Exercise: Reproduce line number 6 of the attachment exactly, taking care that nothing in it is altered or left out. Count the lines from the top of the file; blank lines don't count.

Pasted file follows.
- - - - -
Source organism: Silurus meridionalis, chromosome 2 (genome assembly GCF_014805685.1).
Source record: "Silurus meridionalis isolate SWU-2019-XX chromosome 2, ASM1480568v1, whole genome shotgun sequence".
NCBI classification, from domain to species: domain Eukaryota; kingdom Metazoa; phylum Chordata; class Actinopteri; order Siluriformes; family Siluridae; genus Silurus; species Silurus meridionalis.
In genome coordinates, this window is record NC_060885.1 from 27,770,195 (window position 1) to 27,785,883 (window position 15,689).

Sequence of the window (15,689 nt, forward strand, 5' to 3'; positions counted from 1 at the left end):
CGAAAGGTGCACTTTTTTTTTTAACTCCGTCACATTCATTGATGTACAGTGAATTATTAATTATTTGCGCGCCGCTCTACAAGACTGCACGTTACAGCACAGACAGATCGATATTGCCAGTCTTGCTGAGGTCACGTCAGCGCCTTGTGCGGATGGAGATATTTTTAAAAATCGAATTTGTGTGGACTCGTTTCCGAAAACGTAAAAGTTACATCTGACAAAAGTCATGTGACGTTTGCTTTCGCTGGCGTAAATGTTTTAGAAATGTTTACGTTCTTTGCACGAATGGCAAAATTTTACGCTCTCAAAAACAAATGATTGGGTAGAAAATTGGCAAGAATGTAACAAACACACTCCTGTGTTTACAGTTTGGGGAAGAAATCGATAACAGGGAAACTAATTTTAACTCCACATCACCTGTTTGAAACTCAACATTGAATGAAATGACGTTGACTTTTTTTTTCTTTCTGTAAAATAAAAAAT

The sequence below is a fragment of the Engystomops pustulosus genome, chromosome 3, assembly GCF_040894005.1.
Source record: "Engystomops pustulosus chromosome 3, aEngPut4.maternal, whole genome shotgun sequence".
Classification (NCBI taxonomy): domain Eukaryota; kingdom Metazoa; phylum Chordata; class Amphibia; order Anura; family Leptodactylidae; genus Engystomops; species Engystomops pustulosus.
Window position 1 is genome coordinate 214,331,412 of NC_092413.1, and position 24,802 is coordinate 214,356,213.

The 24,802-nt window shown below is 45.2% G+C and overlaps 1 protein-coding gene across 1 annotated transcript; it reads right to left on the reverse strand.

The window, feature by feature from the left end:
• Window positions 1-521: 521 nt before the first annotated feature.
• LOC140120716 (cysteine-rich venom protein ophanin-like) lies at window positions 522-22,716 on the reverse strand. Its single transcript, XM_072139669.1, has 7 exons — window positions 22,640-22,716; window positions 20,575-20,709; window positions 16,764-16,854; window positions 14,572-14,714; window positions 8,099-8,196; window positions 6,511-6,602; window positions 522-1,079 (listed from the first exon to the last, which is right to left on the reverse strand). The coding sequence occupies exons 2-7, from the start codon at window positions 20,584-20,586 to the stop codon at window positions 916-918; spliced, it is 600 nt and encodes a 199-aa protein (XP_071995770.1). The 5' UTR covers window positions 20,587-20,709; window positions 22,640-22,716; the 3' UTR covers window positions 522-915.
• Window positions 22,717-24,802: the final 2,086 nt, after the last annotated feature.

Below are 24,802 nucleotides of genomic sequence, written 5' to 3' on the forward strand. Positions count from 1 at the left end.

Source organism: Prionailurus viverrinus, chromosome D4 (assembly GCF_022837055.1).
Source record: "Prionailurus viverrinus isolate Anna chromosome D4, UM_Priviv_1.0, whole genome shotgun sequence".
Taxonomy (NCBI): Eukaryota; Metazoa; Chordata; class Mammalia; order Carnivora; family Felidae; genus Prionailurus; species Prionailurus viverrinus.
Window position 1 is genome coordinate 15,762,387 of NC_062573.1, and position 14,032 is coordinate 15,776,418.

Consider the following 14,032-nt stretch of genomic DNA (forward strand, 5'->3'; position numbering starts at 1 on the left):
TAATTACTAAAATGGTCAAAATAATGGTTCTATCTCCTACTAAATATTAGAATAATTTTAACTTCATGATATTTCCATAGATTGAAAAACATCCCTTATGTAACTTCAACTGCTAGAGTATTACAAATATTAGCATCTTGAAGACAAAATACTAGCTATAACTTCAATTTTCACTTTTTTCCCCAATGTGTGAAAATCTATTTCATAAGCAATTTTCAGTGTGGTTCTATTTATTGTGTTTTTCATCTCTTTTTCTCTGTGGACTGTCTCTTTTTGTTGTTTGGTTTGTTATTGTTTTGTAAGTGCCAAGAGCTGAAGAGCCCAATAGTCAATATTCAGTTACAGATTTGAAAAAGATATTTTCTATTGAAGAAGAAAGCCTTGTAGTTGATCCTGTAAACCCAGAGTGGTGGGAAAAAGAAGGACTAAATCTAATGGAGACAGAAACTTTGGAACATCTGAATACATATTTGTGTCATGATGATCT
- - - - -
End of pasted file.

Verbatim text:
CGAAAGGTGCACTTTTTTTTTTAACTCCGTCACATTCATTGATGTACAGTGAATTATTAATTATTTGCGCGCCGCTCTACAAGACTGCACGTTACAGCACAGACAGATCGATATTGCCAGTCTTGCTGAGGTCACGTCAGCGCCTTGTGCGGATGGAGATATTTTTAAAAATCGAATTTGTGTGGACTCGTTTCCGAAAACGTAAAAGTTACATCTGACAAAAGTCATGTGACGTTTGCTTTCGCTGGCGTAAATGTTTTAGAAATGTTTACGTTCTTTGCACGAATGGCAAAATTTTACGCTCTCAAAAACAAATGATTGGGTAGAAAATTGGCAAGAATGTAACAAACACACTCCTGTGTTTACAGTTTGGGGAAGAAATCGATAACAGGGAAACTAATTTTAACTCCACATCACCTGTTTGAAACTCAACATTGAATGAAATGACGTTGACTTTTTTTTTCTTTCTGTAAAATAAAAAAT